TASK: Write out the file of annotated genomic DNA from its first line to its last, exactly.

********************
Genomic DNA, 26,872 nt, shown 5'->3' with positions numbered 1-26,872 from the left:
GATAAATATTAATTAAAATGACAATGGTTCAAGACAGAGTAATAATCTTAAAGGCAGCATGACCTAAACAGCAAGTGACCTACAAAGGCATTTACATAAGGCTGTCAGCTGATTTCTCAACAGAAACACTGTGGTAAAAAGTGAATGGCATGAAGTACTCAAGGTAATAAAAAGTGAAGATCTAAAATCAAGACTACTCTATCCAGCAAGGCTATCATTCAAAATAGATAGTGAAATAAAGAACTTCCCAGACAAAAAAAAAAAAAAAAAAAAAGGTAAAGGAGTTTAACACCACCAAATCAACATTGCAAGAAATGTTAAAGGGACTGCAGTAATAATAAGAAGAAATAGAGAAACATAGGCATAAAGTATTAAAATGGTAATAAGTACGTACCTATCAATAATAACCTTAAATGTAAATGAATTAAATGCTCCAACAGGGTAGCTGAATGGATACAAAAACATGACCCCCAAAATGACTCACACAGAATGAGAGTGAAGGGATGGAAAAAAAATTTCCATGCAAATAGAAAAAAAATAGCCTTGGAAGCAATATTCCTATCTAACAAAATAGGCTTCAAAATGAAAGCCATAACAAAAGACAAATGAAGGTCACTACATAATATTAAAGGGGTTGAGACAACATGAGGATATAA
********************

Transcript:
Genomic DNA, 26,872 nt, shown 5'->3' with positions numbered 1-26,872 from the left:
GATAAATATTAATTAAAATGACAATGGTTCAAGACAGAGTAATAATCTTAAAGGCAGCATGACCTAAACAGCAAGTGACCTACAAAGGCATTTACATAAGGCTGTCAGCTGATTTCTCAACAGAAACACTGTGGTAAAAAGTGAATGGCATGAAGTACTCAAGGTAATAAAAAGTGAAGATCTAAAATCAAGACTACTCTATCCAGCAAGGCTATCATTCAAAATAGATAGTGAAATAAAGAACTTCCCAGACAAAAAAAAAAAAAAAAAAAAAGGTAAAGGAGTTTAACACCACCAAATCAACATTGCAAGAAATGTTAAAGGGACTGCAGTAATAATAAGAAGAAATAGAGAAACATAGGCATAAAGTATTAAAATGGTAATAAGTACGTACCTATCAATAATAACCTTAAATGTAAATGAATTAAATGCTCCAACAGGGTAGCTGAATGGATACAAAAACATGACCCCCAAAATGACTCACACAGAATGAGAGTGAAGGGATGGAAAAAAAATTTCCATGCAAATAGAAAAAAAATAGCCTTGGAAGCAATATTCCTATCTAACAAAATAGGCTTCAAAATGAAAGCCATAACAAAAGACAAATGAAGGTCACTACATAATATTAAAGGGGTTGAGACAACATGAGGATATAA